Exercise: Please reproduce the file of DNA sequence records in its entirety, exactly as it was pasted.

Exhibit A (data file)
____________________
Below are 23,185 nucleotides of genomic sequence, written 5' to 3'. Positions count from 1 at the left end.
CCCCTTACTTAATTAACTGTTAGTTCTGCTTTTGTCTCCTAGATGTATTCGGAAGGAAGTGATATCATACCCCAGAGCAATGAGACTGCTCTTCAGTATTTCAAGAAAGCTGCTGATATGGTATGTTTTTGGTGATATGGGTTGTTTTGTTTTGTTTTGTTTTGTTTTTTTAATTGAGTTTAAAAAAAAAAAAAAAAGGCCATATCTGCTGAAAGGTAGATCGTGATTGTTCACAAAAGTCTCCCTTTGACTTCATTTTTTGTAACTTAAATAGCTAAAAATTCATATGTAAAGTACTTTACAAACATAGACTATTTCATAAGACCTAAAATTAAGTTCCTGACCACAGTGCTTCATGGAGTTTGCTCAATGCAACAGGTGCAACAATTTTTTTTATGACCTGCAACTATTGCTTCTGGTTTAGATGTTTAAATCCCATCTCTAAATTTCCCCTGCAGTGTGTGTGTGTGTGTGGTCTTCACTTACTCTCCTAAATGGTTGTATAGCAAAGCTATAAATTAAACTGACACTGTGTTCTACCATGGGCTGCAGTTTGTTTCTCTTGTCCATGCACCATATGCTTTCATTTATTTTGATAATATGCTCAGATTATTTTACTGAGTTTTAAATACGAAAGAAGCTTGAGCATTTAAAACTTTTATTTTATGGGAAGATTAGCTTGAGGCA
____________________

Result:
Below are 23,185 nucleotides of genomic sequence, written 5' to 3'. Positions count from 1 at the left end.
CCCCTTACTTAATTAACTGTTAGTTCTGCTTTTGTCTCCTAGATGTATTCGGAAGGAAGTGATATCATACCCCAGAGCAATGAGACTGCTCTTCAGTATTTCAAGAAAGCTGCTGATATGGTATGTTTTTGGTGATATGGGTTGTTTTGTTTTGTTTTGTTTTGTTTTTTTAATTGAGTTTAAAAAAAAAAAAAAAAGGCCATATCTGCTGAAAGGTAGATCGTGATTGTTCACAAAAGTCTCCCTTTGACTTCATTTTTTGTAACTTAAATAGCTAAAAATTCATATGTAAAGTACTTTACAAACATAGACTATTTCATAAGACCTAAAATTAAGTTCCTGACCACAGTGCTTCATGGAGTTTGCTCAATGCAACAGGTGCAACAATTTTTTTTATGACCTGCAACTATTGCTTCTGGTTTAGATGTTTAAATCCCATCTCTAAATTTCCCCTGCAGTGTGTGTGTGTGTGTGGTCTTCACTTACTCTCCTAAATGGTTGTATAGCAAAGCTATAAATTAAACTGACACTGTGTTCTACCATGGGCTGCAGTTTGTTTCTCTTGTCCATGCACCATATGCTTTCATTTATTTTGATAATATGCTCAGATTATTTTACTGAGTTTTAAATACGAAAGAAGCTTGAGCATTTAAAACTTTTATTTTATGGGAAGATTAGCTTGAGGCA